LISBON, Nov 19 (Reuters) - Portuguese telecoms firm NOS will cut investments to a minimum and carry out a cost-cutting restructuring in 2021 if the rules of a 5G frequency license auction the provider deems ‘unfair’ are not reversed, its CFO said on Thursday.
Portugal’s regulator ANACOM has reserved a spectrum in the 900 MHz and 1,800 Mhz bands for new entrants - framed as a push to encourage competition and improve services.
Under the rules, long-time market players Altice, Vodafone and NOS will have to share their infrastructure and offer national roaming to the new entrants’ customers.
NOS has invested 2.5 billion euros ($2.96 billion) in the last six years, averaging around 400 million euros a year, but CFO Jose Pereira da Costa told Reuters that if the regulator’s rules prevail it was “inevitable” the company would cut capex in 2021.
“This regulation makes any investment, that goes beyond the minimum stipulated by law, absolutely irrational,” da Costa said in an emailed response to questions from Reuters.
“No economic agent invests for the benefit of third parties, particularly when they are its direct competitors and already benefit from outrageously discriminatory advantages,” da Costa said.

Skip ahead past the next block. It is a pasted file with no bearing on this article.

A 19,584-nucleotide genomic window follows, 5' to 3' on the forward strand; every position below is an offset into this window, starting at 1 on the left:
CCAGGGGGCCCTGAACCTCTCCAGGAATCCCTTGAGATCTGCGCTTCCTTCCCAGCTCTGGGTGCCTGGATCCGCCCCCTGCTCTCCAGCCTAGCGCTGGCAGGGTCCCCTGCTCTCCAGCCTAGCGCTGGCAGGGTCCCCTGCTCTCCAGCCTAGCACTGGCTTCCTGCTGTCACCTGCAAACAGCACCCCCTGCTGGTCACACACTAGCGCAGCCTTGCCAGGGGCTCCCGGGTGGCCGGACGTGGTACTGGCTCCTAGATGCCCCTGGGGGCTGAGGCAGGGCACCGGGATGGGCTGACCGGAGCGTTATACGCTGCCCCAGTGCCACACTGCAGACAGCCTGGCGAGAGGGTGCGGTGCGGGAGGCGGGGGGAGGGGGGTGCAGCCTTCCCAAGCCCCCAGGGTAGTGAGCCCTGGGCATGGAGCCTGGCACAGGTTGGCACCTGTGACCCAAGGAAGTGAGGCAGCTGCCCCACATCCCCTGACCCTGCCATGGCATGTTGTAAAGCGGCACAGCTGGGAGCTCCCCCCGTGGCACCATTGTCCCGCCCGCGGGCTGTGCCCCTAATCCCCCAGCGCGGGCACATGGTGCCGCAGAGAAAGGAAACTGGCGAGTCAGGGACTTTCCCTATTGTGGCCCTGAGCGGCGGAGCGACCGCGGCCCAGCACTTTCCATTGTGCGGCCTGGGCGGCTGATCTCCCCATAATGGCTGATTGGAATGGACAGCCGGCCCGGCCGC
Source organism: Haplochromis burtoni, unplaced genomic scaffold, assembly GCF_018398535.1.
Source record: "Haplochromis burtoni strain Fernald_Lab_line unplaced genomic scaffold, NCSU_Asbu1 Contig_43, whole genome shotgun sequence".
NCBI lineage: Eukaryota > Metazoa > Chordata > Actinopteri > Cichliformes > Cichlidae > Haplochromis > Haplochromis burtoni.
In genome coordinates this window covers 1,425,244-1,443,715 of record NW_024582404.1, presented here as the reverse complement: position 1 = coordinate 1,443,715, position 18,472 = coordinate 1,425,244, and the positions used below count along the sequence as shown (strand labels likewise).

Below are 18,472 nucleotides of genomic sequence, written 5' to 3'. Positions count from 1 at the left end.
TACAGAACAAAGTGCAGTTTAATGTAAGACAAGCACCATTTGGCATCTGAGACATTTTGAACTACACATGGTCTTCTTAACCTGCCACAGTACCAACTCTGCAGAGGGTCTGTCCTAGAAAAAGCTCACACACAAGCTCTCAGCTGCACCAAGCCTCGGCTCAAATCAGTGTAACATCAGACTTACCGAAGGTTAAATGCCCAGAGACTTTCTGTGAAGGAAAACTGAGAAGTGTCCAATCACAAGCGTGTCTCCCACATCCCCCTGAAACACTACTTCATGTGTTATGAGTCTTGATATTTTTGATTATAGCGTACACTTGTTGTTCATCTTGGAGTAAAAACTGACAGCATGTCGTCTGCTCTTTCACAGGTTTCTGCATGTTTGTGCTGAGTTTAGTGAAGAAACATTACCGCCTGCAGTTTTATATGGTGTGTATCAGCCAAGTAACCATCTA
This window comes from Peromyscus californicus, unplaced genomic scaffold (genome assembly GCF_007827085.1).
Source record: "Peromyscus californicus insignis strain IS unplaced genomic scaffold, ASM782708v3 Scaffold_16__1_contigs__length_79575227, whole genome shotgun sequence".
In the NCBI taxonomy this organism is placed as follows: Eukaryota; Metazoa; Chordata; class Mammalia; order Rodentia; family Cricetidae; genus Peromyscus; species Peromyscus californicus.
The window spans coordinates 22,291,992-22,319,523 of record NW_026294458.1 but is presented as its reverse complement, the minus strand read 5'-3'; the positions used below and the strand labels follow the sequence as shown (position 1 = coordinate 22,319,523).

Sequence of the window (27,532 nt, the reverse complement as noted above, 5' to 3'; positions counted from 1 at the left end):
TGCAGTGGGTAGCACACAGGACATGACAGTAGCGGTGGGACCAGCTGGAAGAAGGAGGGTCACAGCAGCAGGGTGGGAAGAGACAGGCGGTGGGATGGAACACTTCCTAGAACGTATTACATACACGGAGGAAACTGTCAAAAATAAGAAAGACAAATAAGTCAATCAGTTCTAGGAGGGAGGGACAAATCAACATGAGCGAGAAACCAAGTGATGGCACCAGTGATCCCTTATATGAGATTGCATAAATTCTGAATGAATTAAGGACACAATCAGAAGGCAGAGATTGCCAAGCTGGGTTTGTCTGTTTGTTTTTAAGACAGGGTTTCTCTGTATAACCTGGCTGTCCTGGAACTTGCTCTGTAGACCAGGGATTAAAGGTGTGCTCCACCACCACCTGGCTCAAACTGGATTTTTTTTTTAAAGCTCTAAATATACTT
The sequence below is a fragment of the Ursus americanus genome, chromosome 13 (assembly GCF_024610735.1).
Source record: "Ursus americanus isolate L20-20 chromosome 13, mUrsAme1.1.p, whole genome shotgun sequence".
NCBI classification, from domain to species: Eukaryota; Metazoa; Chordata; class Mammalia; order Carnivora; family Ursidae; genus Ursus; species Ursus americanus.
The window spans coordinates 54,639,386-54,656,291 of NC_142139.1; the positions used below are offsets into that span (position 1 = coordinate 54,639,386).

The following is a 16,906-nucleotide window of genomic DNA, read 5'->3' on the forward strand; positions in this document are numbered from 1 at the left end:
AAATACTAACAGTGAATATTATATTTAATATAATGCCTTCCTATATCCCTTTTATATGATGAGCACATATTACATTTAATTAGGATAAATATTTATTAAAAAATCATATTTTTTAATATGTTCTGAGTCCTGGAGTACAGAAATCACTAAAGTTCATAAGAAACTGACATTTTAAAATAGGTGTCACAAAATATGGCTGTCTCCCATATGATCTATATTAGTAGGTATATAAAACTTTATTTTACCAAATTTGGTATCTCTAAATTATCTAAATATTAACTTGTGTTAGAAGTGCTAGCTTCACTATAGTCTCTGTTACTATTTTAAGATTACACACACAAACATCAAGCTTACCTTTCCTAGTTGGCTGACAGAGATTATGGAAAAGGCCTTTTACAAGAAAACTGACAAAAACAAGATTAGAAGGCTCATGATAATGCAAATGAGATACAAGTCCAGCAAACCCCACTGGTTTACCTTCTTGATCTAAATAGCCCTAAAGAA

Portugal’s telecoms regulator said in early November it would start its auctions of 5G frequency licences this month, even as major players warned they would go to court to challenge rules they said unfairly favoured new entrants.
Established operators will have to commit to setting up 5G services covering 75% of the population by 2023 and 95% by 2025, well above a requirement of just 25% and 50% respectively for new entrants.
Investment into R&D will also be significantly reduced if the rules go ahead, da Costa said. In 2019, the company invested 67 million euros and allocated 193 employees to the area.
“These are investments with a longer-term return, so they will be the first to be eliminated”, he said, adding NOS will also start a restructuring that “will lead to transversal cuts and reductions, to be implemented already in 2021”.
Last week, NOS filed a precautionary injunction in a Lisbon court against the rules imposed by ANACOM. It has also sent a complaint to the European Commission. ($1 = 0.8457 euros) (By Sergio Goncalves; Editing by Victoria Waldersee and Susan Fenton)